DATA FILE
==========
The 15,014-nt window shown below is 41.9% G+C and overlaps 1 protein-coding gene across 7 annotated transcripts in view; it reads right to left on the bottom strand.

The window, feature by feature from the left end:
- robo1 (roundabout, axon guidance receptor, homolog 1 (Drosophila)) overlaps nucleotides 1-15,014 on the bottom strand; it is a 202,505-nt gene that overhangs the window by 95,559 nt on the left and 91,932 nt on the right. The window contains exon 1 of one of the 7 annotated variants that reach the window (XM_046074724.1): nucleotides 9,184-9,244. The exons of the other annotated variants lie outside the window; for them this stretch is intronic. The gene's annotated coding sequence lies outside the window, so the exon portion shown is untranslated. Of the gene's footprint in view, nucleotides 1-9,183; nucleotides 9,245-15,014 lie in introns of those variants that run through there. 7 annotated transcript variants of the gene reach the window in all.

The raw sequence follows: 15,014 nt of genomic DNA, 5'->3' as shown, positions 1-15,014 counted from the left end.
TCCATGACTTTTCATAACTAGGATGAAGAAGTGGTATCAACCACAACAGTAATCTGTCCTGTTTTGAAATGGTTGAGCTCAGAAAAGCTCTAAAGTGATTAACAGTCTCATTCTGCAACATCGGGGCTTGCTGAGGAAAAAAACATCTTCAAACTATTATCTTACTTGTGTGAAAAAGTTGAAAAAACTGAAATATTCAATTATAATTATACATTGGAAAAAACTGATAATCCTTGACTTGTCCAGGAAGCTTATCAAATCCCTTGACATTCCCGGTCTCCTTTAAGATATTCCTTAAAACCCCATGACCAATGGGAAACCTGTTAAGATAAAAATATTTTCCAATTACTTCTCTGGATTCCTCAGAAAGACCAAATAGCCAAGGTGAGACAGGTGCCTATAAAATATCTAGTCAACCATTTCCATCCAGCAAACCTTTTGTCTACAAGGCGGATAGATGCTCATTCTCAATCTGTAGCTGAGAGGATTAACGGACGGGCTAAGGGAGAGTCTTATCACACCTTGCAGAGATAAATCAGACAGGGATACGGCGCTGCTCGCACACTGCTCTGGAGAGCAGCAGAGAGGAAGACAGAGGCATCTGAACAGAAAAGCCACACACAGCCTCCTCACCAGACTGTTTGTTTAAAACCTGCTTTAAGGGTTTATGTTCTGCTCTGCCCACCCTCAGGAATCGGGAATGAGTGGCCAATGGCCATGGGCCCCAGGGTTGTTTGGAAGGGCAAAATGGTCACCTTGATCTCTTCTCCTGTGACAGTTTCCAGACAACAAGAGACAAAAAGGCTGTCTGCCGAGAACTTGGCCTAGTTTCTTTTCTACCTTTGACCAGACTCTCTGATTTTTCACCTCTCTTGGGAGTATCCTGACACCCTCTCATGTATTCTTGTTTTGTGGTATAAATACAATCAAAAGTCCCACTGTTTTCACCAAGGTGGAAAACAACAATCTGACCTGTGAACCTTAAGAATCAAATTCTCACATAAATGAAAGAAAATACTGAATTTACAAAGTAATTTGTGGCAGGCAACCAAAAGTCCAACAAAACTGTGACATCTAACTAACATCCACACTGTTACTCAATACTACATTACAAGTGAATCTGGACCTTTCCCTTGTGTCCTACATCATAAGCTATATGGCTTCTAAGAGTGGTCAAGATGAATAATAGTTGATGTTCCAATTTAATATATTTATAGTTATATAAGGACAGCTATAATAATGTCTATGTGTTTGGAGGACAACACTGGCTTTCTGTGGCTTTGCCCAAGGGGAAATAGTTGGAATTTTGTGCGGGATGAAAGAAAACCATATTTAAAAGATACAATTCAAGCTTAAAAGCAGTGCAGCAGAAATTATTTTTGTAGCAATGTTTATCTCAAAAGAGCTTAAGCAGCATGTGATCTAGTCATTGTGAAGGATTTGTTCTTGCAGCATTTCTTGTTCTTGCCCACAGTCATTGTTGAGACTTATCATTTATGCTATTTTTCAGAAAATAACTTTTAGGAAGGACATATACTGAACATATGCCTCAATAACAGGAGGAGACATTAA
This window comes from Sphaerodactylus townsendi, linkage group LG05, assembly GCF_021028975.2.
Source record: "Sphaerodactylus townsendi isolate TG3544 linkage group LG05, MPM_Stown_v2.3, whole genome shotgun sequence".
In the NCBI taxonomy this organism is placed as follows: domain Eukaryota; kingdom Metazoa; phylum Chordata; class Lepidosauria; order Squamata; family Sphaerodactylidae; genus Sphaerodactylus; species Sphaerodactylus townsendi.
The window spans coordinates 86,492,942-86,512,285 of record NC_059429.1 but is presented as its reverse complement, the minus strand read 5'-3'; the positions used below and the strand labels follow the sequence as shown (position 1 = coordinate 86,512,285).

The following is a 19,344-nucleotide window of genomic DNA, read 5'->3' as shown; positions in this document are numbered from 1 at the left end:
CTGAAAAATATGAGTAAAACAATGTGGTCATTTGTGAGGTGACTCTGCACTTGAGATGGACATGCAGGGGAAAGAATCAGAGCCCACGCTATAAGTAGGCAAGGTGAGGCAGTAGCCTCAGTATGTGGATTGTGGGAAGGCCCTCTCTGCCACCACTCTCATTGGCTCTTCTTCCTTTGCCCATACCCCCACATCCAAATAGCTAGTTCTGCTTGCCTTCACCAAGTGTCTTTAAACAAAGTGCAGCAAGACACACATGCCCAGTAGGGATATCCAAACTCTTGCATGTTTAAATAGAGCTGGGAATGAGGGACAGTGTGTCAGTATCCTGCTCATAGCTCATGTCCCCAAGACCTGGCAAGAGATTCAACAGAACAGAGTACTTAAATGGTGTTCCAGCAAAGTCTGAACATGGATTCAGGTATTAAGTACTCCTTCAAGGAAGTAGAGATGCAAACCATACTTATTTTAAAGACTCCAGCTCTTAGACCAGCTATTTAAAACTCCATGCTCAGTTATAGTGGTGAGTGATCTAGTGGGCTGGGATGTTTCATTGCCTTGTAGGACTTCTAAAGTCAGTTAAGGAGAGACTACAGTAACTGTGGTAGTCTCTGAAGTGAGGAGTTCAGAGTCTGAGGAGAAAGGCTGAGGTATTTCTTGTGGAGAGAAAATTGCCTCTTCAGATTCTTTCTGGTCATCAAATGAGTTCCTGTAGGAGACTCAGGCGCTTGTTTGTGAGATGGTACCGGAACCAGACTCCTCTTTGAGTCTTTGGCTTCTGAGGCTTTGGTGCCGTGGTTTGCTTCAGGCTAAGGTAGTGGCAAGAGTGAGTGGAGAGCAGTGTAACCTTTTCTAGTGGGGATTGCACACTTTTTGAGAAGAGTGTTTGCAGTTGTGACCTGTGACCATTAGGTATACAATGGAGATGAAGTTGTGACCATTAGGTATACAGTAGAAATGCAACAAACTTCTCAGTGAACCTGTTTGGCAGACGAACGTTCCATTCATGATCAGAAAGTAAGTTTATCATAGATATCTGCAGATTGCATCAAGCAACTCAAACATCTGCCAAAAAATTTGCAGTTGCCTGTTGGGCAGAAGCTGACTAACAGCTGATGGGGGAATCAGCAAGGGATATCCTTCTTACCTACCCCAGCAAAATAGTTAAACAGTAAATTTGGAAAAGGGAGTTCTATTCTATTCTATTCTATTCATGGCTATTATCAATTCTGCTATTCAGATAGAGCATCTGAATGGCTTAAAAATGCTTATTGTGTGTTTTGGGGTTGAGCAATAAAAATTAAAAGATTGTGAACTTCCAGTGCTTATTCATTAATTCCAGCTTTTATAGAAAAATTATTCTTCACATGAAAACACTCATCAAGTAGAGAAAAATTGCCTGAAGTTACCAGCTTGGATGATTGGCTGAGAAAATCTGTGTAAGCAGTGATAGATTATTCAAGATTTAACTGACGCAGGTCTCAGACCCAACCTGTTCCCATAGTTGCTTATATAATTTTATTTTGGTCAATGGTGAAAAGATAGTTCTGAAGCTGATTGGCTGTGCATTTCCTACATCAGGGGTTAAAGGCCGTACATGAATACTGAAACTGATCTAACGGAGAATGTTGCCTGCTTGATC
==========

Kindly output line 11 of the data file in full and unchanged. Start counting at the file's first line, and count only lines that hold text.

CTGAAAAATATGAGTAAAACAATGTGGTCATTTGTGAGGTGACTCTGCACTTGAGATGGACATGCAGGGGAAAGAATCAGAGCCCACGCTATAAGTAGGCAAGGTGAGGCAGTAGCCTCAGTATGTGGATTGTGGGAAGGCCCTCTCTGCCACCACTCTCATTGGCTCTTCTTCCTTTGCCCATACCCCCACATCCAAATAGCTAGTTCTGCTTGCCTTCACCAAGTGTCTTTAAACAAAGTGCAGCAAGACACACATGCCCAGTAGGGATATCCAAACTCTTGCATGTTTAAATAGAGCTGGGAATGAGGGACAGTGTGTCAGTATCCTGCTCATAGCTCATGTCCCCAAGACCTGGCAAGAGATTCAACAGAACAGAGTACTTAAATGGTGTTCCAGCAAAGTCTGAACATGGATTCAGGTATTAAGTACTCCTTCAAGGAAGTAGAGATGCAAACCATACTTATTTTAAAGACTCCAGCTCTTAGACCAGCTATTTAAAACTCCATGCTCAGTTATAGTGGTGAGTGATCTAGTGGGCTGGGATGTTTCATTGCCTTGTAGGACTTCTAAAGTCAGTTAAGGAGAGACTACAGTAACTGTGGTAGTCTCTGAAGTGAGGAGTTCAGAGTCTGAGGAGAAAGGCTGAGGTATTTCTTGTGGAGAGAAAATTGCCTCTTCAGATTCTTTCTGGTCATCAAATGAGTTCCTGTAGGAGACTCAGGCGCTTGTTTGTGAGATGGTACCGGAACCAGACTCCTCTTTGAGTCTTTGGCTTCTGAGGCTTTGGTGCCGTGGTTTGCTTCAGGCTAAGGTAGTGGCAAGAGTGAGTGGAGAGCAGTGTAACCTTTTCTAGTGGGGATTGCACACTTTTTGAGAAGAGTGTTTGCAGTTGTGACCTGTGACCATTAGGTATACAATGGAGATGAAGTTGTGACCATTAGGTATACAGTAGAAATGCAACAAACTTCTCAGTGAACCTGTTTGGCAGACGAACGTTCCATTCATGATCAGAAAGTAAGTTTATCATAGATATCTGCAGATTGCATCAAGCAACTCAAACATCTGCCAAAAAATTTGCAGTTGCCTGTTGGGCAGAAGCTGACTAACAGCTGATGGGGGAATCAGCAAGGGATATCCTTCTTACCTACCCCAGCAAAATAGTTAAACAGTAAATTTGGAAAAGGGAGTTCTATTCTATTCTATTCTATTCATGGCTATTATCAATTCTGCTATTCAGATAGAGCATCTGAATGGCTTAAAAATGCTTATTGTGTGTTTTGGGGTTGAGCAATAAAAATTAAAAGATTGTGAACTTCCAGTGCTTATTCATTAATTCCAGCTTTTATAGAAAAATTATTCTTCACATGAAAACACTCATCAAGTAGAGAAAAATTGCCTGAAGTTACCAGCTTGGATGATTGGCTGAGAAAATCTGTGTAAGCAGTGATAGATTATTCAAGATTTAACTGACGCAGGTCTCAGACCCAACCTGTTCCCATAGTTGCTTATATAATTTTATTTTGGTCAATGGTGAAAAGATAGTTCTGAAGCTGATTGGCTGTGCATTTCCTACATCAGGGGTTAAAGGCCGTACATGAATACTGAAACTGATCTAACGGAGAATGTTGCCTGCTTGATC